as a gadfly or do you come off as a serious player? and i think when you look at the presidential contenders who are lining up to run, a lot of people around the country are saying, you know, the comments about social security and medicare and medicaid, the whole texas thing, may not sell that way in the middle of the country and in those key areas where we could be competitive, like pennsylvania -- >> do you and i have the same brain? because i just thought the word gadfly about an hour ago and i haven't used it in ten years. >> last time i used the word gadfly was probably a year ago. >> weird night. weird psycho ying/yang going on here. in a new gallup poll, rick perry leads republicans by 31%. by the last poll in august, he was 17% to romney's 24%. he's moving ahead. i don't think he's crested yet. you're out there with huntsman. >> absolutely. >> why? >> well, because i think -- >> you don't like perry? >> no, it's not a matter of not liking perry. i'm delighted we have three conservative republican governors running for presidency in the united states.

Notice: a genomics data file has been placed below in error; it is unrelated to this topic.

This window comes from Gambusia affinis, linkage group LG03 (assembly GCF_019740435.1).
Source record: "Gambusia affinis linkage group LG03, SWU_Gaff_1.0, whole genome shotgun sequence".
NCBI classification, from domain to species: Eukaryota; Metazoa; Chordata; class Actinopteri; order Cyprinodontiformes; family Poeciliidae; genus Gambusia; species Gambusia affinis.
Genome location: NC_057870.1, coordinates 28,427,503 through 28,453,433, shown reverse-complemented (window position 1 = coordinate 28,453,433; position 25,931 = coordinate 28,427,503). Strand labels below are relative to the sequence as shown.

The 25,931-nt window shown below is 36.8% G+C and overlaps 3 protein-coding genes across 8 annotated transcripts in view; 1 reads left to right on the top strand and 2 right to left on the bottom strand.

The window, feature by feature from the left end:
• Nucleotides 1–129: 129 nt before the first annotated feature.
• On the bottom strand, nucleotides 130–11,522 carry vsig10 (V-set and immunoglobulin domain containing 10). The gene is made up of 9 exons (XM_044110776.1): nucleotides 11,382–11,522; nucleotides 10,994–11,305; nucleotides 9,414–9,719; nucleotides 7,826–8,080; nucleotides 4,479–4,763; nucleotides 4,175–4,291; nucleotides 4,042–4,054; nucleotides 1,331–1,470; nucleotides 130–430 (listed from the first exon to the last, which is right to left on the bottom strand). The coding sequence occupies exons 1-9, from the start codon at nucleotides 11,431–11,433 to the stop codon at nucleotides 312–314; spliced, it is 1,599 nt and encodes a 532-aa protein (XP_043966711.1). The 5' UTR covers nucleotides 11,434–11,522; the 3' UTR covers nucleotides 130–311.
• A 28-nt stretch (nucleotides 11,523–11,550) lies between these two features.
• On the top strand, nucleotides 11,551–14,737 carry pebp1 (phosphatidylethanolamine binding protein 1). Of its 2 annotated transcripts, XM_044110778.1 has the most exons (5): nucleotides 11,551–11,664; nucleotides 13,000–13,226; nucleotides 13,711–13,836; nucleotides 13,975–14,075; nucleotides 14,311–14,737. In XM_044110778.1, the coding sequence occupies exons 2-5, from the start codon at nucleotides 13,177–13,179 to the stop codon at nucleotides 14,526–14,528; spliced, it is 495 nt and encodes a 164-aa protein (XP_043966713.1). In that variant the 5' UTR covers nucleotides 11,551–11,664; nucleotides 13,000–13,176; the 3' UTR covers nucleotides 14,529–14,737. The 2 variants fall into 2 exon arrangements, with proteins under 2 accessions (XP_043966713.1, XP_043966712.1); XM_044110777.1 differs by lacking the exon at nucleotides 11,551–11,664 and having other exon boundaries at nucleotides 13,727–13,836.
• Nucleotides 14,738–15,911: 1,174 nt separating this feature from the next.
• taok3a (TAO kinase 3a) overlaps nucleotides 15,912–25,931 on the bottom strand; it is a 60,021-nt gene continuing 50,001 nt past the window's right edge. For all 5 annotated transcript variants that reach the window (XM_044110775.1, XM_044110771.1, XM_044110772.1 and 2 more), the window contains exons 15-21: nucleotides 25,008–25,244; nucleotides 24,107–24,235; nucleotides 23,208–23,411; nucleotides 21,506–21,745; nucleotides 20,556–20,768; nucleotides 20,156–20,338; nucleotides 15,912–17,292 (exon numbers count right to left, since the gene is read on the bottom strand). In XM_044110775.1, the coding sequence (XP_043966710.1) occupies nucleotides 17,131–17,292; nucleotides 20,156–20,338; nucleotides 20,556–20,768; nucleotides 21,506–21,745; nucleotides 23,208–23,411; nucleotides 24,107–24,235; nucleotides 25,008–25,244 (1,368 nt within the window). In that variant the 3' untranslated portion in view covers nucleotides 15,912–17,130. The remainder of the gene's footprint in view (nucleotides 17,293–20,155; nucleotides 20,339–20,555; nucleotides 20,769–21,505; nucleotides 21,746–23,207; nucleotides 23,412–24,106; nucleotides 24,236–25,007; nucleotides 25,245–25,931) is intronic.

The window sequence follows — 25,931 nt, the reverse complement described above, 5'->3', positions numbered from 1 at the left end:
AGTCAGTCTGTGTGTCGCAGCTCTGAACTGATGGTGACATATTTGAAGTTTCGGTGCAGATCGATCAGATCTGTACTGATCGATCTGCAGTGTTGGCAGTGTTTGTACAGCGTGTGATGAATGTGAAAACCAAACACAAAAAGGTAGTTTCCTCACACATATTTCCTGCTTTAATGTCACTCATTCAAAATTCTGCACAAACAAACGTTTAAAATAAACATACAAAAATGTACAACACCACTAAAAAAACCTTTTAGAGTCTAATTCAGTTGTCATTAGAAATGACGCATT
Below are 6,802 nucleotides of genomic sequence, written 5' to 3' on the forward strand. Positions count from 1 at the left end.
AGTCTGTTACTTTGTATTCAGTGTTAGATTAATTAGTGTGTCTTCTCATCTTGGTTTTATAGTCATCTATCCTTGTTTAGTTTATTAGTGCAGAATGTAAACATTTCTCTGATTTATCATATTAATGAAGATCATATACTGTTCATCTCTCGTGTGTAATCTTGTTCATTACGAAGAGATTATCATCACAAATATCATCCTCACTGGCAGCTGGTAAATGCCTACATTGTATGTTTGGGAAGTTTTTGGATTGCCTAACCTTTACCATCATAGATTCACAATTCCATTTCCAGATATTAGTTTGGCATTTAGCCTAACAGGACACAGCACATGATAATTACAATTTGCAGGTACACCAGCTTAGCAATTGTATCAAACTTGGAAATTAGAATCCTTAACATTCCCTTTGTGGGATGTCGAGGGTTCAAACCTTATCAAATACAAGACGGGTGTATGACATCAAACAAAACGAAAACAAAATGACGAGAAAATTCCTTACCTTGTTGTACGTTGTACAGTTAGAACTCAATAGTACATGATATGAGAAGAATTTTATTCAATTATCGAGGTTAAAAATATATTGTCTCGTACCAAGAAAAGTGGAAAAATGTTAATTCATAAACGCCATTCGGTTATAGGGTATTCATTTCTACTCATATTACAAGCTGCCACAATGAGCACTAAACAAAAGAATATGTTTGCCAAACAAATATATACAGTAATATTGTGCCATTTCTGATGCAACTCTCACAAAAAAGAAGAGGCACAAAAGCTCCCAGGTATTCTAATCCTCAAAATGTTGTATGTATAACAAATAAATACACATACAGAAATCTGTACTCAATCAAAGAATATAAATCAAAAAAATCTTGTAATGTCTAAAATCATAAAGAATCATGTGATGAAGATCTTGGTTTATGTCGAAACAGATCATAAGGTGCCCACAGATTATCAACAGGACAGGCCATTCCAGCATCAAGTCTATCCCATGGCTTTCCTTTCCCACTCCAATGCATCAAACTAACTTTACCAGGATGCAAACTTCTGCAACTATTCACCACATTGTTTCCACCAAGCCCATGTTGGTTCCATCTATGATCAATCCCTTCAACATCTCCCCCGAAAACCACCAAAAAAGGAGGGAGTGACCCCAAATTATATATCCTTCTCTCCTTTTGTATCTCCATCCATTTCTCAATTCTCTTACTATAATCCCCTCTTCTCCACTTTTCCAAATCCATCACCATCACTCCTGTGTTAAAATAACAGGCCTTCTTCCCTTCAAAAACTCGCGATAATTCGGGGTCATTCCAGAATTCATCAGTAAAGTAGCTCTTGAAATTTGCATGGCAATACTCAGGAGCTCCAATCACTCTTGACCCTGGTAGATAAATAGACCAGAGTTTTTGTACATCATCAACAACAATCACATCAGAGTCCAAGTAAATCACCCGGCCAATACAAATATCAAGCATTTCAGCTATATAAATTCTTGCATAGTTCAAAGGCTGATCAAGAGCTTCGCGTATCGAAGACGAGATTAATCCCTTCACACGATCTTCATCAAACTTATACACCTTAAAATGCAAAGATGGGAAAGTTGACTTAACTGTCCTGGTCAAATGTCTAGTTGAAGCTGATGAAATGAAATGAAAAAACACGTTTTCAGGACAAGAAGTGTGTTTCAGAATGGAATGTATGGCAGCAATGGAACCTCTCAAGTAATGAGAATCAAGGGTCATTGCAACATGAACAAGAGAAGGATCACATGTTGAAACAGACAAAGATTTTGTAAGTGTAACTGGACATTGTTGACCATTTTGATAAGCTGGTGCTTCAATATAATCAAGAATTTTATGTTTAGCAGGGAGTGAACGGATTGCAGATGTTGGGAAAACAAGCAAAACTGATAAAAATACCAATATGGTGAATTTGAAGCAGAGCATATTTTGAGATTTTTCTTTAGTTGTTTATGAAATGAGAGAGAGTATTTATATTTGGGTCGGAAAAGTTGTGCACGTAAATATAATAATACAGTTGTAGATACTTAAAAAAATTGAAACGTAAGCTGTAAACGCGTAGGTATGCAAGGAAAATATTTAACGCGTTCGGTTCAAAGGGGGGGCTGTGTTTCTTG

i also happen to like the one that i think is the broadest range of experiences as a businessman, as a governor, as a diplomat, and someone i think is going to do very, very well with the retail politics and someone i think has the greatest appeal promoting a conservative agenda -- >> yeah, but he says he's crazy. he says he's crazy, he believes in evolution and climate change. that doesn't fit in your party anymore. he says, call me crazy. let's get back to the reality world. politico today writes about a gop meeting in harrisburg, in which, quote, most pennsylvania republicans agreed that romney would be an easier sell to the fiscally conservative, socially liberal voters who play an outside role in deciding both swing district and congressional races. i don't think rick perry is going over real well in the southeast, said suburban state senator john rafferty, who's running for attorney general out there. romney would do better. my brother is a big republican in pennsylvania. he said romney/rubio much more than rick perry. >> well, that's probably true.